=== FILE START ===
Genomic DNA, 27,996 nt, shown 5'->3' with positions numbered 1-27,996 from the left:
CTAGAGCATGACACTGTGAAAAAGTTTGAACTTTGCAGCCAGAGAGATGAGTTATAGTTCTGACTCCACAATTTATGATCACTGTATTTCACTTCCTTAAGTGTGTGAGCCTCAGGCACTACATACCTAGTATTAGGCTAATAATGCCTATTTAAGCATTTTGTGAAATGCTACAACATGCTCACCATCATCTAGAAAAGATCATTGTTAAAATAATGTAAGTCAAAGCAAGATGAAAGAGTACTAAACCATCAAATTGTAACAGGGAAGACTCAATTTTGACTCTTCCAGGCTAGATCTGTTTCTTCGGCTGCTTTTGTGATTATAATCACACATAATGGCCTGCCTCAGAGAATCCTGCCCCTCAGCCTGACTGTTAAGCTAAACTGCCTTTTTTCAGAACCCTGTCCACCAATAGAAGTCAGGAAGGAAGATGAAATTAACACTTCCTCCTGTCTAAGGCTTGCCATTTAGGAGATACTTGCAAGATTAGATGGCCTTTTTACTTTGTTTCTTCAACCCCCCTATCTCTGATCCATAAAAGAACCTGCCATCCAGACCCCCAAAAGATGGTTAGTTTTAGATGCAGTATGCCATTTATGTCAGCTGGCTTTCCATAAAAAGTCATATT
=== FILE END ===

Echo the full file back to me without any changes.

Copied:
Genomic DNA, 27,996 nt, shown 5'->3' with positions numbered 1-27,996 from the left:
CTAGAGCATGACACTGTGAAAAAGTTTGAACTTTGCAGCCAGAGAGATGAGTTATAGTTCTGACTCCACAATTTATGATCACTGTATTTCACTTCCTTAAGTGTGTGAGCCTCAGGCACTACATACCTAGTATTAGGCTAATAATGCCTATTTAAGCATTTTGTGAAATGCTACAACATGCTCACCATCATCTAGAAAAGATCATTGTTAAAATAATGTAAGTCAAAGCAAGATGAAAGAGTACTAAACCATCAAATTGTAACAGGGAAGACTCAATTTTGACTCTTCCAGGCTAGATCTGTTTCTTCGGCTGCTTTTGTGATTATAATCACACATAATGGCCTGCCTCAGAGAATCCTGCCCCTCAGCCTGACTGTTAAGCTAAACTGCCTTTTTTCAGAACCCTGTCCACCAATAGAAGTCAGGAAGGAAGATGAAATTAACACTTCCTCCTGTCTAAGGCTTGCCATTTAGGAGATACTTGCAAGATTAGATGGCCTTTTTACTTTGTTTCTTCAACCCCCCTATCTCTGATCCATAAAAGAACCTGCCATCCAGACCCCCAAAAGATGGTTAGTTTTAGATGCAGTATGCCATTTATGTCAGCTGGCTTTCCATAAAAAGTCATATT